The design and evaluation of three advanced daylighting systems: Light shelves, light pipes and skylights
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We present results from the design and evaluation of three advanced daylighting systems: a light shelf, a light pipe, and a skylight. These systems use optical films and an optimized geometry to passively intercept and redirect sunlight further into the building. The objectives of these designs are to increase daylighting illuminance levels at distances of 4.6-9.l m (15-30 ft) from the window, and to improve the uniformity of the daylight distribution and the luminance gradient across the room under variable sun and sky conditions throughout the year. The designs were developed through a series of computer-assisted ray-tracing studies, photometric measurements, and observations using physical scale models. Comprehensive sets of laboratory measurements in combination with analytical routines were then used to simulate daylight performance for any solar position. Results show increased daylight levels and an improved luminance gradient throughout the year-indicating that lighting energy consumption and cooling energy due to lighting can be substantially reduced with improvements to visual comfort. Future development of the designs may further improve the daylighting performance of these systems.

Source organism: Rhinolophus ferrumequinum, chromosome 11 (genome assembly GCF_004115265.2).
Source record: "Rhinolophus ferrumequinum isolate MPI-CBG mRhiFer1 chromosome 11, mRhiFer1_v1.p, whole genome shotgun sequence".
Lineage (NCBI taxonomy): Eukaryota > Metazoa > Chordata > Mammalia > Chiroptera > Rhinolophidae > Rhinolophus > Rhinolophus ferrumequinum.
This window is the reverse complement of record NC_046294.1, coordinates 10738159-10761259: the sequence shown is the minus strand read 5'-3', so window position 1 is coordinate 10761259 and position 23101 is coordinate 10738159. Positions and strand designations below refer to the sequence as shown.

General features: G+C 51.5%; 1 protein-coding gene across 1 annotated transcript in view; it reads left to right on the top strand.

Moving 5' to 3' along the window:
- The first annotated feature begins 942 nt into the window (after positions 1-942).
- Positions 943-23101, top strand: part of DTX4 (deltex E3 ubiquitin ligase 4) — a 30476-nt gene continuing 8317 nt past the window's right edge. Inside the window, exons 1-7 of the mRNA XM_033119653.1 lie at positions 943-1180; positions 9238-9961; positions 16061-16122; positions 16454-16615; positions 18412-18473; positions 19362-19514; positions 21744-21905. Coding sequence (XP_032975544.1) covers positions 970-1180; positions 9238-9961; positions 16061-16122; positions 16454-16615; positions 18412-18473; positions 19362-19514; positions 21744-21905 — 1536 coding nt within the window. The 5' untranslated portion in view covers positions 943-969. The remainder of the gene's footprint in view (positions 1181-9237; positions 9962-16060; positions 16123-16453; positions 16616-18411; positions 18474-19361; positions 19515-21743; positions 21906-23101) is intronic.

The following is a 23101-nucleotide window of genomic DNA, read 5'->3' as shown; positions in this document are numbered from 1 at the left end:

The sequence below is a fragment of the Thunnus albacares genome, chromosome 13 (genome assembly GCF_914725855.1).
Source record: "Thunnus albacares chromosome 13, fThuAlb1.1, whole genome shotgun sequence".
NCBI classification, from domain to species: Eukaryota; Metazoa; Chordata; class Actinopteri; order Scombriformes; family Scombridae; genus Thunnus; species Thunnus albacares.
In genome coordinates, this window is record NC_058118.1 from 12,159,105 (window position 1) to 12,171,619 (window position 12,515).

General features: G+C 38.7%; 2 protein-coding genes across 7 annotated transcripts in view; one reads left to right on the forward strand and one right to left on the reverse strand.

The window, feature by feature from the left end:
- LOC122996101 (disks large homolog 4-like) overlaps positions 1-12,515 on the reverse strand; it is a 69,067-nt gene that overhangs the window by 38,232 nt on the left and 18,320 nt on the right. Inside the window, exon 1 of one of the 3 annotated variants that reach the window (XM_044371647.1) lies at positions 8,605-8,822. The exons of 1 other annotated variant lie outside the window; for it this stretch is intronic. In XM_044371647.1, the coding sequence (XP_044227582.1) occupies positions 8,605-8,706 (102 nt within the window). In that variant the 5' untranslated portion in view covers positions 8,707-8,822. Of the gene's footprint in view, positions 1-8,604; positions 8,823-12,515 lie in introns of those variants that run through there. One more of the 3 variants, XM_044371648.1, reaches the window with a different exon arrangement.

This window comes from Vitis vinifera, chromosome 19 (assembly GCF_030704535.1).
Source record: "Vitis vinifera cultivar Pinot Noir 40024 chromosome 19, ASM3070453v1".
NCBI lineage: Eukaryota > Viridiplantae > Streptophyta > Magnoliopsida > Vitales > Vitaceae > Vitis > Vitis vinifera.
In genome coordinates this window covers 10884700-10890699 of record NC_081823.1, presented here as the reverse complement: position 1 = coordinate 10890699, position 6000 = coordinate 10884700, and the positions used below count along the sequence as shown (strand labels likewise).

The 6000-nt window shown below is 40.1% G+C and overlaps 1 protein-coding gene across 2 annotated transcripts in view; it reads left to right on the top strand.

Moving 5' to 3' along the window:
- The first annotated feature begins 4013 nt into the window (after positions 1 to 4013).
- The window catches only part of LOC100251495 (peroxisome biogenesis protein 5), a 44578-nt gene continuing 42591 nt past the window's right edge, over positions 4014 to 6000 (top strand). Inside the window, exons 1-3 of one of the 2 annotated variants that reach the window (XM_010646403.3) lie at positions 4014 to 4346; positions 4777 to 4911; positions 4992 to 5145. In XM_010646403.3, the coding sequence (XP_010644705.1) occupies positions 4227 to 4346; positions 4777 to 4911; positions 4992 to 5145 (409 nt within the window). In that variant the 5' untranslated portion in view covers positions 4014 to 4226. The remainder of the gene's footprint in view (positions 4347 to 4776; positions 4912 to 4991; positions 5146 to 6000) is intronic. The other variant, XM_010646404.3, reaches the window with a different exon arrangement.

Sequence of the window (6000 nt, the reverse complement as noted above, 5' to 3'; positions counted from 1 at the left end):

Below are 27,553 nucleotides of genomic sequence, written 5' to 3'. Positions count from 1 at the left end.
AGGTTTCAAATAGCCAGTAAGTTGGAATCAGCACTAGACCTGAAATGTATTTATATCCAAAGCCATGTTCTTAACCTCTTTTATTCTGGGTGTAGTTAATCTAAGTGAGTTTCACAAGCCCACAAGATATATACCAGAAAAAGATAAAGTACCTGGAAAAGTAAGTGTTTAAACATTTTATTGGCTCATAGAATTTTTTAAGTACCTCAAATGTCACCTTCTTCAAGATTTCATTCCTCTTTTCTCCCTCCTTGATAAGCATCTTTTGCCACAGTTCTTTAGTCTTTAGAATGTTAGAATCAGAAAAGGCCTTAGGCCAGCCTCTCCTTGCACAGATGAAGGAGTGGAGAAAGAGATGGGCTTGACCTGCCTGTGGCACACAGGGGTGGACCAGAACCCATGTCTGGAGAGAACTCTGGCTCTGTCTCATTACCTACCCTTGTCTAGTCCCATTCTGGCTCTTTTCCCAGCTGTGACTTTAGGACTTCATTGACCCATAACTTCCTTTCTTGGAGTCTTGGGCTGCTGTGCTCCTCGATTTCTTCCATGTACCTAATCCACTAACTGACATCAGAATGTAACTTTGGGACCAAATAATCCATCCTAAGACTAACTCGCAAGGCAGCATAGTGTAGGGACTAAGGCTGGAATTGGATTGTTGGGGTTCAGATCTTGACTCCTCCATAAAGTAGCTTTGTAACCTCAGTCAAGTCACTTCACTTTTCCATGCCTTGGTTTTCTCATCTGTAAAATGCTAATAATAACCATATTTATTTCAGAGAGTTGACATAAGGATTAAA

core sunlighting systems
improved visual comfort
IDC (Integration of Directional Coefficients) Method